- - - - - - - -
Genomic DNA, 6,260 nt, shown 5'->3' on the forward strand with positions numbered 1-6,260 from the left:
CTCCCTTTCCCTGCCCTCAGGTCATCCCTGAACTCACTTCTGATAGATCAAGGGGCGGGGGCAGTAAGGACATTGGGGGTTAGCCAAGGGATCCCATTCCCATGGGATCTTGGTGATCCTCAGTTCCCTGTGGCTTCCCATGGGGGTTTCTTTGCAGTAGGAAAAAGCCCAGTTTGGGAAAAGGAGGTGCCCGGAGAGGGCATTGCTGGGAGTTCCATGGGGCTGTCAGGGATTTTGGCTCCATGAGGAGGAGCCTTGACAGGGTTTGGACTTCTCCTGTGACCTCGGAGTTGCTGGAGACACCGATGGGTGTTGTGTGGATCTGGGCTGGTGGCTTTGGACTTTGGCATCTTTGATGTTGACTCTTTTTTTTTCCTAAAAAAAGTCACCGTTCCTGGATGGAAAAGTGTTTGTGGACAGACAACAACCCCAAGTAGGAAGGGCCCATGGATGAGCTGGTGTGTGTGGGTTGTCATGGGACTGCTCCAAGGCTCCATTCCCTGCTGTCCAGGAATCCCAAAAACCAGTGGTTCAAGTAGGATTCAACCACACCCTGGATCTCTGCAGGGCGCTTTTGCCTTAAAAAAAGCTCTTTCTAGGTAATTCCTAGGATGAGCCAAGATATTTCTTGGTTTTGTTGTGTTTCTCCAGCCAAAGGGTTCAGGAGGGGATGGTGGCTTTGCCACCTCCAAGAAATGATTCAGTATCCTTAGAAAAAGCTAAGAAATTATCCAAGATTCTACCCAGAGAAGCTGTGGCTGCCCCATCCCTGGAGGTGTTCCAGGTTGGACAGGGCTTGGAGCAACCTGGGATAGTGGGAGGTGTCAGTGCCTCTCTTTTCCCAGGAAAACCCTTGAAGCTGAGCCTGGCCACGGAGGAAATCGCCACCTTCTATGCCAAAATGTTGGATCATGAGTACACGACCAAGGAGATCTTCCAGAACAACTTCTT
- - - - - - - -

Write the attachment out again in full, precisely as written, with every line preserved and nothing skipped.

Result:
Genomic DNA, 6,260 nt, shown 5'->3' on the forward strand with positions numbered 1-6,260 from the left:
CTCCCTTTCCCTGCCCTCAGGTCATCCCTGAACTCACTTCTGATAGATCAAGGGGCGGGGGCAGTAAGGACATTGGGGGTTAGCCAAGGGATCCCATTCCCATGGGATCTTGGTGATCCTCAGTTCCCTGTGGCTTCCCATGGGGGTTTCTTTGCAGTAGGAAAAAGCCCAGTTTGGGAAAAGGAGGTGCCCGGAGAGGGCATTGCTGGGAGTTCCATGGGGCTGTCAGGGATTTTGGCTCCATGAGGAGGAGCCTTGACAGGGTTTGGACTTCTCCTGTGACCTCGGAGTTGCTGGAGACACCGATGGGTGTTGTGTGGATCTGGGCTGGTGGCTTTGGACTTTGGCATCTTTGATGTTGACTCTTTTTTTTTCCTAAAAAAAGTCACCGTTCCTGGATGGAAAAGTGTTTGTGGACAGACAACAACCCCAAGTAGGAAGGGCCCATGGATGAGCTGGTGTGTGTGGGTTGTCATGGGACTGCTCCAAGGCTCCATTCCCTGCTGTCCAGGAATCCCAAAAACCAGTGGTTCAAGTAGGATTCAACCACACCCTGGATCTCTGCAGGGCGCTTTTGCCTTAAAAAAAGCTCTTTCTAGGTAATTCCTAGGATGAGCCAAGATATTTCTTGGTTTTGTTGTGTTTCTCCAGCCAAAGGGTTCAGGAGGGGATGGTGGCTTTGCCACCTCCAAGAAATGATTCAGTATCCTTAGAAAAAGCTAAGAAATTATCCAAGATTCTACCCAGAGAAGCTGTGGCTGCCCCATCCCTGGAGGTGTTCCAGGTTGGACAGGGCTTGGAGCAACCTGGGATAGTGGGAGGTGTCAGTGCCTCTCTTTTCCCAGGAAAACCCTTGAAGCTGAGCCTGGCCACGGAGGAAATCGCCACCTTCTATGCCAAAATGTTGGATCATGAGTACACGACCAAGGAGATCTTCCAGAACAACTTCTT